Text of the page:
| 3:56 PM EST

About Blackmore and Its Approach to Lidar

Stephen Crouch spent some time at Delphi in the earlier part of this decade (pre-spinning off of the company now known as “Aptiv”) as a radar systems engineer where he worked on such things as signal processing algorithms.
#oem #Aptiv #Delphi


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Stephen Crouch spent some time at Delphi in the earlier part of this decade (pre-spinning off of the company now known as “Aptiv”) as a radar systems engineer where he worked on such things as signal processing algorithms. Which is relevant not in order to establish his bona fides in the automotive space nor to point out that he has tech cred (he received a BSc from Stevens Institute of Technology in applied physics, a MS from the same institution in microelectronics and photonics, then was in the applied physics graduate program at Montana State), but to make a point about one of the things that he and his colleagues at Blackmore Sensors and Analytics are doing as they are developing lidar systems for automotive (and defense) applications: “We are borrowing techniques from radar,” Crouch, the company’s chief technology officer, says.


(Image: Blackmore)

While some lidar systems use short laser pulses, Crouch says the Blackmore system uses continuous waves of light. And as the frequency-modulated continuous wave (FMCW) sweeps are made, the system is able to determine the range and velocity of objects (vehicles, pedestrians, bicyclists, buildings, trees, etc.) in real time, not over time. (Or, in a slightly more technical rendering: range and Doppler data are accumulated and rendered into point clouds in real time.)


(Image: Blackmore)

As he demonstrates on the screen of a BMW X5 vehicle that they’ve mounted four 40° x 40° scanning systems onto Thule roof racks, it is actually possible to discern the shapes of vehicles and people as the vehicle drives down the road with the objects in motion being color keyed whether they’re driving toward the X5 or away from it. “We don’t have to infer motion over a time period,” he says, adding, “there is no latency in perception.”

While he is reticent to provide a number regarding range, on the screen there is the information obtained by another lidar system mounted on the roof, which seems to go to 100 meters, while the Blackmore system has recognizable shapes 200 meters out.

What this means for the development of autonomous vehicles is that because what is perceived is, well, what is there, the operation of the system could be smoother than it otherwise might be were it to have to rely on inferences. Which means vehicle operation without a herky-jerky motion (which would undoubtedly mean more confidence for the passengers).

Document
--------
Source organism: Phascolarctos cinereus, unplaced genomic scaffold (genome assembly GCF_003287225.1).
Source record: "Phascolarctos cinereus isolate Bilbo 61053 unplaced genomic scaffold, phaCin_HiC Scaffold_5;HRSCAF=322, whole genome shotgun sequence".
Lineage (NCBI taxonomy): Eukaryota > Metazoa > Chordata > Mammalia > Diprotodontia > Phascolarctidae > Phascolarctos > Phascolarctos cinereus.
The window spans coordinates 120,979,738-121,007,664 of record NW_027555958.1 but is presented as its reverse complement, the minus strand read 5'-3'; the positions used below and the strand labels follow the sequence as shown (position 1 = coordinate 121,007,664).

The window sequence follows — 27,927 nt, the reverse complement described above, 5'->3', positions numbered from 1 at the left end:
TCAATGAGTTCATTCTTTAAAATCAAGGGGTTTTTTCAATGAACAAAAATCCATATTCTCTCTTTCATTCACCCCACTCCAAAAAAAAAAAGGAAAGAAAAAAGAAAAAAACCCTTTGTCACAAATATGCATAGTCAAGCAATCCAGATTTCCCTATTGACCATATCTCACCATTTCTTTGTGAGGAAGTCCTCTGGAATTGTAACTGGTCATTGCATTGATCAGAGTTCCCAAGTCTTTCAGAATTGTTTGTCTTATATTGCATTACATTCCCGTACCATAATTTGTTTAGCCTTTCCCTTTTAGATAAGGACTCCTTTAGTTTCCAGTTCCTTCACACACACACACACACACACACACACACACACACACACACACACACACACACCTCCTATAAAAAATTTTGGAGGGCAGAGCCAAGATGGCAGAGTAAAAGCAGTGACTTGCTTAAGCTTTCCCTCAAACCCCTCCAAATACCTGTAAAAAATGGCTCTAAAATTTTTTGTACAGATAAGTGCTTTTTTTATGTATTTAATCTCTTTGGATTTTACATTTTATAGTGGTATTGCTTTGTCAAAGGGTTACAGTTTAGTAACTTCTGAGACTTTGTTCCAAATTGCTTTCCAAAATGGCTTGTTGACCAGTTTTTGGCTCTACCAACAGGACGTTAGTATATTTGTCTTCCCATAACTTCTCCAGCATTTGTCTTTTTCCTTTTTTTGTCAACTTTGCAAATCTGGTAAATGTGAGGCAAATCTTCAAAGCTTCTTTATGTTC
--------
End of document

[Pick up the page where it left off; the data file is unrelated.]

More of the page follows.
There are some other technical advantages Crouch points out about the Blackmore system, such as lower overall power than pulsed systems, which also means that heat isn’t as much of an issue. Power requirements and heat are two key concerns in the development of solid-state systems, which Crouch says Blackmore is working on and which should be available within the next three to five years.

In the meantime, they are preparing a system that he says will be available this summer that has a 120° field of view. It will have a cost on the order of $20,000.

Speaking of cost, Crouch acknowledges that it is an important consideration among vehicle manufacturers, as is the size of the units. While they are working on both, he emphasizes something that is vital on the road toward autonomous vehicles, which is that performance is what’s most important.


(Image: Waymo)

He points out that the Waymo Pacifica Hybrids that are ferrying people in Arizona are fitted with an array of sensors on top and all round its perimeter and people don’t seem to object to that. (No, Waymo isn’t using Blackmore lidar on these vehicles.)

Crouch does say that they are working on ways to integrate the lidar units into vehicles, such as at the top of the windshield where it can be protected from the elements (and rain and snow wouldn’t be issues thanks to wiper blades), so while performance is key, aesthetics are still a consideration.

While it may seem odd that Blackmore is based in Bozeman, Montana, Crouch says that there are some 30 optics companies in the area, which is certainly useful for a company that is working with collimated light.

And it is worth noting—here for absolute auto industry credibility—that Blackmore investors include BMW I Ventures and Toyota AI Ventures.


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